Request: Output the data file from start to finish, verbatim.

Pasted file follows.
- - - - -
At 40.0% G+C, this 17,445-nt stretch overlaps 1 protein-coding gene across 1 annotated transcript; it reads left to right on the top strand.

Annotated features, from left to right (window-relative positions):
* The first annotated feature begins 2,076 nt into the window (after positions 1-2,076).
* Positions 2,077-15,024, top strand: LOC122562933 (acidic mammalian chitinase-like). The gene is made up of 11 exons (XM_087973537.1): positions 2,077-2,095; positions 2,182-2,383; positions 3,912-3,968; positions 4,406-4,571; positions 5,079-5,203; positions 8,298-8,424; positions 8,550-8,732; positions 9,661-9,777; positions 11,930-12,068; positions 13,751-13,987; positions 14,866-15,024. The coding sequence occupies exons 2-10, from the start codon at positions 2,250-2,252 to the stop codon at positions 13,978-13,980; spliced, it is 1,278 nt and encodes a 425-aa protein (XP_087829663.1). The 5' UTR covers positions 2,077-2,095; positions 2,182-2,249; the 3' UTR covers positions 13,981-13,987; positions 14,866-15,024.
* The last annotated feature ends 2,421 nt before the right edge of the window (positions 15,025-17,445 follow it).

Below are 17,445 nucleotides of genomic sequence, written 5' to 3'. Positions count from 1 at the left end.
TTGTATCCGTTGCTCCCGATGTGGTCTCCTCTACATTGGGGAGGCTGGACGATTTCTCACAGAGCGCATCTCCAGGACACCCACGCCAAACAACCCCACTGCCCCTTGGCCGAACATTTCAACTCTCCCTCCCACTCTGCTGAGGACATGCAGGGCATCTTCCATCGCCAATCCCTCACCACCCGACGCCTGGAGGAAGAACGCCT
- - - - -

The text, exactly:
At 40.0% G+C, this 17,445-nt stretch overlaps 1 protein-coding gene across 1 annotated transcript; it reads left to right on the top strand.

Annotated features, from left to right (window-relative positions):
* The first annotated feature begins 2,076 nt into the window (after positions 1-2,076).
* Positions 2,077-15,024, top strand: LOC122562933 (acidic mammalian chitinase-like). The gene is made up of 11 exons (XM_087973537.1): positions 2,077-2,095; positions 2,182-2,383; positions 3,912-3,968; positions 4,406-4,571; positions 5,079-5,203; positions 8,298-8,424; positions 8,550-8,732; positions 9,661-9,777; positions 11,930-12,068; positions 13,751-13,987; positions 14,866-15,024. The coding sequence occupies exons 2-10, from the start codon at positions 2,250-2,252 to the stop codon at positions 13,978-13,980; spliced, it is 1,278 nt and encodes a 425-aa protein (XP_087829663.1). The 5' UTR covers positions 2,077-2,095; positions 2,182-2,249; the 3' UTR covers positions 13,981-13,987; positions 14,866-15,024.
* The last annotated feature ends 2,421 nt before the right edge of the window (positions 15,025-17,445 follow it).

Below are 17,445 nucleotides of genomic sequence, written 5' to 3'. Positions count from 1 at the left end.
TTGTATCCGTTGCTCCCGATGTGGTCTCCTCTACATTGGGGAGGCTGGACGATTTCTCACAGAGCGCATCTCCAGGACACCCACGCCAAACAACCCCACTGCCCCTTGGCCGAACATTTCAACTCTCCCTCCCACTCTGCTGAGGACATGCAGGGCATCTTCCATCGCCAATCCCTCACCACCCGACGCCTGGAGGAAGAACGCCT